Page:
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Learning to read in your mother tongue is the best foundation for literacy, says Zandi Shabangu, an education psychologist from Johannesburg. “It’s important that children first learn to speak and read in their home language,” she says.

“That way they can use it as a building block to better grasp other languages.”

Turn reading into a fun activity

Find books with interesting textures, pop-ups, squeakers or smells (such as a scratch and sniff series) for your child to explore, Annandale says.

And choose books with lots of rhyme and repetition so they can join in the fun and feel as though they’re reading with you. Discover your inner actor and become animated when you read to your child.

Pull faces, put on accents and change the pitch of your voice when reading the dialogue of different characters. Mix up the sequence of events of a story you’ve recently read and ask your child to help you remember things in the right order.

Vary the routine

Young children often gravitate to one book and ask for it every night. While this is fine, read other books too.

Enlist other family members to read to your child every now and then to provide as many new experiences as possible. Use high-frequency words when your child is learning to read. These are words such as the, we, us, it, that and are – they’re the easiest for them to learn as they appear so often.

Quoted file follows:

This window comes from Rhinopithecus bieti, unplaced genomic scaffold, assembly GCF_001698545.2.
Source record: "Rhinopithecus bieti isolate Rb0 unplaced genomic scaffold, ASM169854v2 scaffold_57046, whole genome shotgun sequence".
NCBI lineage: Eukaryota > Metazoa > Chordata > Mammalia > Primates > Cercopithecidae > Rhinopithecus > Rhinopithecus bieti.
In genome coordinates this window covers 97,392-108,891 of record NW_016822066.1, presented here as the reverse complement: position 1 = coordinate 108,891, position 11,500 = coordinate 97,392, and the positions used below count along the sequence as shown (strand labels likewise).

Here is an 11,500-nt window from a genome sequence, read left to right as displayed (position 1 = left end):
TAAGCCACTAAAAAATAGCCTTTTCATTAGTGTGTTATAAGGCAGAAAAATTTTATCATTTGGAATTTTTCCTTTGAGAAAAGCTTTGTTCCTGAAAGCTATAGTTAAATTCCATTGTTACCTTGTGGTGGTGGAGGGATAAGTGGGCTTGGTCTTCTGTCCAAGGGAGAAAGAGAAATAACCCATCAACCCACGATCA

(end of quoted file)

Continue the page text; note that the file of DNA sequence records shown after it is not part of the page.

Turn reading into a game

When out and about, get your child to call out the letters or words they recognise on billboards, on road signs or in restaurants.

In supermarkets ask them to find the aisle you’re looking for by reading the overhead signs. Write down the names of household objects on sticky notes – light, stove, kettle, bath, table, door – and put them all over your home.

Audiobooks can be fun and effective in teaching the correct pronunciation of words, Naudé says. They can also help children to understand another language if the story isn’t in their mother tongue.


The comic and TV presenter has three kids, Bonsu (7), Lesedi (4) and Afia (2). “I take reading very seriously and read with my children every day,” Tumi (34) says.

“I believe we need to teach kids that books are their friends.” Her brood have their own library at home from which they can choose what to read. “Since my eldest has reached a certain level of reading he sometimes enjoys reading to his younger siblings.”


Reading is important to the singer, who is mom to Jordan (12) and Kylie (10). She spends extra time reading with her son, who has hearing difficulties.

“Sometimes while I’m driving them around I’ll have Jordan read out loud to me in the car. I’ve also started a ritual after bath time where we all climb into my bed and I’ll have Kylie and Jordan read a story to each other.”


The 5FM DJ says reading is a priority for her. “My parents taught me it was the cornerstone of life – as long as you have something to read you’ll be okay!” S

She’s continuing the legacy with her own daughter, Pavani (5). “We’re now at the stage where she illustrates and writes her own stories which she reads to me.” Sureshnie (38) also regularly takes her daughter to their local library.

-- Mabale Moloi